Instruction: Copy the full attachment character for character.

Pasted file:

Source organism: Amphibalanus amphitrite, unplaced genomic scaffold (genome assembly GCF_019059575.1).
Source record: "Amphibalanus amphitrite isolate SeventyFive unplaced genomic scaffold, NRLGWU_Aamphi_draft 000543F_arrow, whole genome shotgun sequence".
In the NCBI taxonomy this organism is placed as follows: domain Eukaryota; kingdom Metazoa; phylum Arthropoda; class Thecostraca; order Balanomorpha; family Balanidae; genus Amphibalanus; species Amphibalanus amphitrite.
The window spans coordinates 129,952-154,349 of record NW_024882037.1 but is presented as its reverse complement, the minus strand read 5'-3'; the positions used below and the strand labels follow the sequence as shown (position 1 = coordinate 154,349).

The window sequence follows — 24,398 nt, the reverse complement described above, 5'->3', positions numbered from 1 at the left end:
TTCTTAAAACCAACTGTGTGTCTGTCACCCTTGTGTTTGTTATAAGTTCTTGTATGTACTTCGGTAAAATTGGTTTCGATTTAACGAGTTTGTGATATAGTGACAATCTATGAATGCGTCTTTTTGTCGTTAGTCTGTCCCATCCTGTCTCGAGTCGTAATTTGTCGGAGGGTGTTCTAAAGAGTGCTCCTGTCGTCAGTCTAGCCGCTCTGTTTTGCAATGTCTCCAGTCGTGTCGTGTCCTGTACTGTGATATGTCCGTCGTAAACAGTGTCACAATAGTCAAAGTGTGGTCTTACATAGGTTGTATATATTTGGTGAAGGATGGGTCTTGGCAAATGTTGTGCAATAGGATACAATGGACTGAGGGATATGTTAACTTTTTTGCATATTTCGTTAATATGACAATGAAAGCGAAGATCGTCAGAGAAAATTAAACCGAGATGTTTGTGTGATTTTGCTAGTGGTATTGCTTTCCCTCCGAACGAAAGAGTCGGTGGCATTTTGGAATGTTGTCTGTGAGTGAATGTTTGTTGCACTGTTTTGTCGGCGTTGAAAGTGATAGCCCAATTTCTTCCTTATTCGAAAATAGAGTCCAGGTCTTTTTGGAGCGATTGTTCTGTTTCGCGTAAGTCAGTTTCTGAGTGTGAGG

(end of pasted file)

Source organism: Amphibalanus amphitrite, unplaced genomic scaffold (genome assembly GCF_019059575.1).
Source record: "Amphibalanus amphitrite isolate SeventyFive unplaced genomic scaffold, NRLGWU_Aamphi_draft 000543F_arrow, whole genome shotgun sequence".
In the NCBI taxonomy this organism is placed as follows: domain Eukaryota; kingdom Metazoa; phylum Arthropoda; class Thecostraca; order Balanomorpha; family Balanidae; genus Amphibalanus; species Amphibalanus amphitrite.
The window spans coordinates 129,952-154,349 of record NW_024882037.1 but is presented as its reverse complement, the minus strand read 5'-3'; the positions used below and the strand labels follow the sequence as shown (position 1 = coordinate 154,349).

The window sequence follows — 24,398 nt, the reverse complement described above, 5'->3', positions numbered from 1 at the left end:
TTCTTAAAACCAACTGTGTGTCTGTCACCCTTGTGTTTGTTATAAGTTCTTGTATGTACTTCGGTAAAATTGGTTTCGATTTAACGAGTTTGTGATATAGTGACAATCTATGAATGCGTCTTTTTGTCGTTAGTCTGTCCCATCCTGTCTCGAGTCGTAATTTGTCGGAGGGTGTTCTAAAGAGTGCTCCTGTCGTCAGTCTAGCCGCTCTGTTTTGCAATGTCTCCAGTCGTGTCGTGTCCTGTACTGTGATATGTCCGTCGTAAACAGTGTCACAATAGTCAAAGTGTGGTCTTACATAGGTTGTATATATTTGGTGAAGGATGGGTCTTGGCAAATGTTGTGCAATAGGATACAATGGACTGAGGGATATGTTAACTTTTTTGCATATTTCGTTAATATGACAATGAAAGCGAAGATCGTCAGAGAAAATTAAACCGAGATGTTTGTGTGATTTTGCTAGTGGTATTGCTTTCCCTCCGAACGAAAGAGTCGGTGGCATTTTGGAATGTTGTCTGTGAGTGAATGTTTGTTGCACTGTTTTGTCGGCGTTGAAAGTGATAGCCCAATTTCTTCCTTATTCGAAAATAGAGTCCAGGTCTTTTTGGAGCGATTGTTCTGTTTCGCGTAAGTCAGTTTCTGAGTGTGAGG